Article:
Lonnie G. Bunch, secretary of the Smithsonian Institution, stated that “the state of our democracy feels fragile and precarious”. Bunch, commenting on recent events in Minneapolis, added that “Once again, we struggle to make sense of the senseless. Once again, we bear witness to our country’s troubled history of racial violence”.
The National Museum of African American History and Culture, a Smithsonian museum, has chosen to offer a concrete contribution to the cause. In response to the current controversial situation, it launched the "Talking about Race" project, an online portal designed for educators, families and communities. Through the initiative, the museum wants to promote a reasoned and productive dialogue on racism and racial identity, by highlighting how these two concepts have contributed to shaping our society in the political, economic and cultural spheres.
“Talking about Race” addresses eight key issues and dedicates a specific section to each of these: “Being Antiracist”, “Bias”, “Community Building”, “Historical Foundations of Race”, “Race and Racial Identity”, “Self-Care”, “Social Identities and Systems of Oppression”, “Whiteness”.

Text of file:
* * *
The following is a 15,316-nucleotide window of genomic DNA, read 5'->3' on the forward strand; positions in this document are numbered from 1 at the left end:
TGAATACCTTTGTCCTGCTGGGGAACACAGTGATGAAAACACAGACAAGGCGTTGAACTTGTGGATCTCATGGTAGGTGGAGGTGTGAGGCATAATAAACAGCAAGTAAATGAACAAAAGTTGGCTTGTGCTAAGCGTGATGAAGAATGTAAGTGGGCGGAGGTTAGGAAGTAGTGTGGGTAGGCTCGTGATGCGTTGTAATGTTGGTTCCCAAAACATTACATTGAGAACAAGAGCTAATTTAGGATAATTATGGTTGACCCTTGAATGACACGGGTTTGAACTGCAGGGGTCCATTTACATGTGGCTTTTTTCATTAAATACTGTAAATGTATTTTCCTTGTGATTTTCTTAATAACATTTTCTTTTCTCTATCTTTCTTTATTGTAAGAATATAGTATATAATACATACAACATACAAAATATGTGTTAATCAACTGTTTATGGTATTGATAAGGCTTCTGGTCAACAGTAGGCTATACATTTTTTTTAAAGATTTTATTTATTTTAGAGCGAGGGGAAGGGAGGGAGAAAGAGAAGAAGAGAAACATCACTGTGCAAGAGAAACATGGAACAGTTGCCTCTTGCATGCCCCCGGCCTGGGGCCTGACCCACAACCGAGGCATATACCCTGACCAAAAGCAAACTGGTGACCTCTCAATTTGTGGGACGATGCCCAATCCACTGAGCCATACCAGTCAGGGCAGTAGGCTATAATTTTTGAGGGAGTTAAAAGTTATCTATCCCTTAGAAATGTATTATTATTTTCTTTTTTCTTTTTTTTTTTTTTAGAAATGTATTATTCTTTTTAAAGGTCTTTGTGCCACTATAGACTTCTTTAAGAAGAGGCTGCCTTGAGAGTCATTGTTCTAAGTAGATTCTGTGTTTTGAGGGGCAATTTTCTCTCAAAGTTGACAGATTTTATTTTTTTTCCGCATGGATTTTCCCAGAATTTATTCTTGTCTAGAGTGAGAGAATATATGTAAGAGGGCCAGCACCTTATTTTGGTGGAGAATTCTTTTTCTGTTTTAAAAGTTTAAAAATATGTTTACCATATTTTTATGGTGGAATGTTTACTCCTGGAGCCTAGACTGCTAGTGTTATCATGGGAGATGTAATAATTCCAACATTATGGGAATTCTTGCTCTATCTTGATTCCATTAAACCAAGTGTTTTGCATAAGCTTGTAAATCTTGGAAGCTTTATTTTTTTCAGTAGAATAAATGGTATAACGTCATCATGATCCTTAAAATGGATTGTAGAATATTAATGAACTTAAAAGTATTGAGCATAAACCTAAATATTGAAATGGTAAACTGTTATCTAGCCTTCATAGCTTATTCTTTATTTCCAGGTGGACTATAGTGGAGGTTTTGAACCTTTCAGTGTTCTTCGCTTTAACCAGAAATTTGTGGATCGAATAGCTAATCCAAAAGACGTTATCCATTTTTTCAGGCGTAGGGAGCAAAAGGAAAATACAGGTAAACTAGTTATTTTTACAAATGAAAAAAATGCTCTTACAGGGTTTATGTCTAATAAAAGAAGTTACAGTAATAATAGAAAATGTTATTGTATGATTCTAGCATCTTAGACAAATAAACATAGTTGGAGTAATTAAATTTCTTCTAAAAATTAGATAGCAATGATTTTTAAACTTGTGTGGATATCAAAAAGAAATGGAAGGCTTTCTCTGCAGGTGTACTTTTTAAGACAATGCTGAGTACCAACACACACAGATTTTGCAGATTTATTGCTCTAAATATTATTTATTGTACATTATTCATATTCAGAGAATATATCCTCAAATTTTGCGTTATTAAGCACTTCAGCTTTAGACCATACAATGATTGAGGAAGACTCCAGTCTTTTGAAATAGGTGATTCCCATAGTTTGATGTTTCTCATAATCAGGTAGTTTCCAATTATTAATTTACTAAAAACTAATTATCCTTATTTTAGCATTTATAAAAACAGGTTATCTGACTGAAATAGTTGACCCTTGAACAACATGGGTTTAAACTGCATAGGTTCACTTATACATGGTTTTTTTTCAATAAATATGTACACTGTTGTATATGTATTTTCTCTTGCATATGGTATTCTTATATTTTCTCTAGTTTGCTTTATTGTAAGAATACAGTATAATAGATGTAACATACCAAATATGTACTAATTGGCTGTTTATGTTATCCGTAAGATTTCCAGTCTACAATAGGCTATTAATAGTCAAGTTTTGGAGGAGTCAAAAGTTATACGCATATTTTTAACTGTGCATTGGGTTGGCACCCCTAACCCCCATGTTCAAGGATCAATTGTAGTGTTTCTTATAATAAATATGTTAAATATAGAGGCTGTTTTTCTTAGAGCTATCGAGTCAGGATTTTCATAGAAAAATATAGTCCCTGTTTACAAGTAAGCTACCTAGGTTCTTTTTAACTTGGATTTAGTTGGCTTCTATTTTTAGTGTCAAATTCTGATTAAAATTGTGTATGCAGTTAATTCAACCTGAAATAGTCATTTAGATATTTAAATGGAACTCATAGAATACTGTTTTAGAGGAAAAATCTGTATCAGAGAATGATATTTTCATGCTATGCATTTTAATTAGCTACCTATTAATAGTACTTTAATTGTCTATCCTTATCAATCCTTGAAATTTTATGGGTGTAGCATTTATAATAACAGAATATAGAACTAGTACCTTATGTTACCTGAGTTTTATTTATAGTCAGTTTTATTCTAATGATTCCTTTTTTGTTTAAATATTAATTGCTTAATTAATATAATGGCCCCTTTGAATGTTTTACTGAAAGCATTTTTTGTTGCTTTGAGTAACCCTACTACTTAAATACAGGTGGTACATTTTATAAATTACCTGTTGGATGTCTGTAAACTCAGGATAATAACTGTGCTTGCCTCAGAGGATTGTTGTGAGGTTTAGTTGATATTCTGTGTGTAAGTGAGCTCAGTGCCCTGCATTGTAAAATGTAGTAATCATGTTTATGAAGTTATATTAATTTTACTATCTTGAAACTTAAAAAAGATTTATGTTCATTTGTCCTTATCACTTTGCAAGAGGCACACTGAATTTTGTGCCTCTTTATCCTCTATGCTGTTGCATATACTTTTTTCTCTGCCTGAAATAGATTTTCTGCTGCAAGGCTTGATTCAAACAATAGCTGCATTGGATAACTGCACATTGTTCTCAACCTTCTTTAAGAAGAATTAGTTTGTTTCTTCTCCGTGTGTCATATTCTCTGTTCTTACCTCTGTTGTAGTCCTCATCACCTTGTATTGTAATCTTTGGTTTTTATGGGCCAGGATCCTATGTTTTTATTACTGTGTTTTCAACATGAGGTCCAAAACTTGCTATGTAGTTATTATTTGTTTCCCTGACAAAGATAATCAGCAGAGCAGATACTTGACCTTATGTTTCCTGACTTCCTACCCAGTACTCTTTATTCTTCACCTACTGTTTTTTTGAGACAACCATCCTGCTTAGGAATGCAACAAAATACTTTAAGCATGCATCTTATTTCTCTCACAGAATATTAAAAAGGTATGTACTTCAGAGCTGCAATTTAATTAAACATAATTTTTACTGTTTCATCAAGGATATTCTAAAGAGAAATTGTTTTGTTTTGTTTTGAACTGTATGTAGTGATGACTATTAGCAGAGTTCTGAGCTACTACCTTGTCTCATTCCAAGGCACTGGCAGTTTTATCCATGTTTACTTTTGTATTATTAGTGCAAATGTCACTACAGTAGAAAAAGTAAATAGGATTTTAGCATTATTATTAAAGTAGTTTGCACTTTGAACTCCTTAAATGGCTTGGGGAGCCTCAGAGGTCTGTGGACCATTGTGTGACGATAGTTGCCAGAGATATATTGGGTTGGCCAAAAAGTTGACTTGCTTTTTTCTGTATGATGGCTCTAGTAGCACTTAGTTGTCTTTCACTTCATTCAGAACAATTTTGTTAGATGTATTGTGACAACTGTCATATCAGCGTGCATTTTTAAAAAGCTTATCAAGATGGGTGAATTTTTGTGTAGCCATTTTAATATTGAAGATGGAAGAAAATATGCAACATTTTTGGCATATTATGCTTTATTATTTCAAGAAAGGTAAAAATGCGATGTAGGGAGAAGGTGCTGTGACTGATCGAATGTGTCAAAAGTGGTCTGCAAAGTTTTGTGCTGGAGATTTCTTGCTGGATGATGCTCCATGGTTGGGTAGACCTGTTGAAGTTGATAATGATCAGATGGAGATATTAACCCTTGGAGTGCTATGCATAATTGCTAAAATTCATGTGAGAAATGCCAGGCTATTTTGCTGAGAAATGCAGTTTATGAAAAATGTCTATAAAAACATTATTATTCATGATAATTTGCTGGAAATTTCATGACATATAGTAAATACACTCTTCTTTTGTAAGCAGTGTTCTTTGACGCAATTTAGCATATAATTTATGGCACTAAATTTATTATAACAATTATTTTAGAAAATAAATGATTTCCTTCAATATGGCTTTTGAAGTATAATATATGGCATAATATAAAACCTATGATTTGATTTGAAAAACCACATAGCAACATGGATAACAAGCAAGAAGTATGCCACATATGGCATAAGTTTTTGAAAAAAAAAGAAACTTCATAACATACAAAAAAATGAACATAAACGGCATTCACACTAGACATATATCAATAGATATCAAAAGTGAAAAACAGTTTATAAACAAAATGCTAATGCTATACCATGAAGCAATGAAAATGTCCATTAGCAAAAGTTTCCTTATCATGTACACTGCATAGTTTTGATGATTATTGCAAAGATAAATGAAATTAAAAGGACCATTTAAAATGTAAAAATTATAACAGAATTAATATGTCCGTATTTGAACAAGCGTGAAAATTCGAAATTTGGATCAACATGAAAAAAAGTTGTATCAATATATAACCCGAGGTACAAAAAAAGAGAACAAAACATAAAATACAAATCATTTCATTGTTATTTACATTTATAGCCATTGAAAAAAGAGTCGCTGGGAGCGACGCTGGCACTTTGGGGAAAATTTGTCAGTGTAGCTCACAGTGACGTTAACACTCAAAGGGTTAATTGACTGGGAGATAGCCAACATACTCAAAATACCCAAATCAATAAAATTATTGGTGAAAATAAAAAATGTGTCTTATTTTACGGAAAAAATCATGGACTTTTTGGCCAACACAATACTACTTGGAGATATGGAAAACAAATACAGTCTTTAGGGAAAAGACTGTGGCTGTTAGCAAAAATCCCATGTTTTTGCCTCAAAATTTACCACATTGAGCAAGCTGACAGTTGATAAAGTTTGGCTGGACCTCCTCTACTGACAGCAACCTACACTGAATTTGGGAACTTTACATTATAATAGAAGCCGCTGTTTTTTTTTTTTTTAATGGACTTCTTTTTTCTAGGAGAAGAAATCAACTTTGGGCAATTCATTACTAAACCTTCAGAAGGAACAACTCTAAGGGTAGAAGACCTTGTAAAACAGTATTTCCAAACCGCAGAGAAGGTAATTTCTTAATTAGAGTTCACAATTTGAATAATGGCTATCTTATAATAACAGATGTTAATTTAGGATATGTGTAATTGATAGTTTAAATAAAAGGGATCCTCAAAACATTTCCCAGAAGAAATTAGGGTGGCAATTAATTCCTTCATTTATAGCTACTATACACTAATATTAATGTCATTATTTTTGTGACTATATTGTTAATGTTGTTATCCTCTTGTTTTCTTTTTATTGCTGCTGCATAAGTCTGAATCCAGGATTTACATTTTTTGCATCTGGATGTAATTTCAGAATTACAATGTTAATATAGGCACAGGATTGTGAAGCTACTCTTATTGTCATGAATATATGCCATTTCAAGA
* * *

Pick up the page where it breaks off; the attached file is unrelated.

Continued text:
“Silence keeps children from understanding and learning, so we must have these conversations throughout childhood” says Anna Hindley, the museum’s director of early childhood education. The team of educators has been working on the project for several years. Today the portal offers a large number of resources and multimedia content, tutorials, videos, articles and studies published by activists, researchers and historians, including Tim Wise, Audre Lorde and Julie Olsen Edwards. “Talking about Race” is a far-sighted initiative, designed to grow thanks to the valuable contribution of its users.
- Talking about Race
- National Museum of African American History and Culture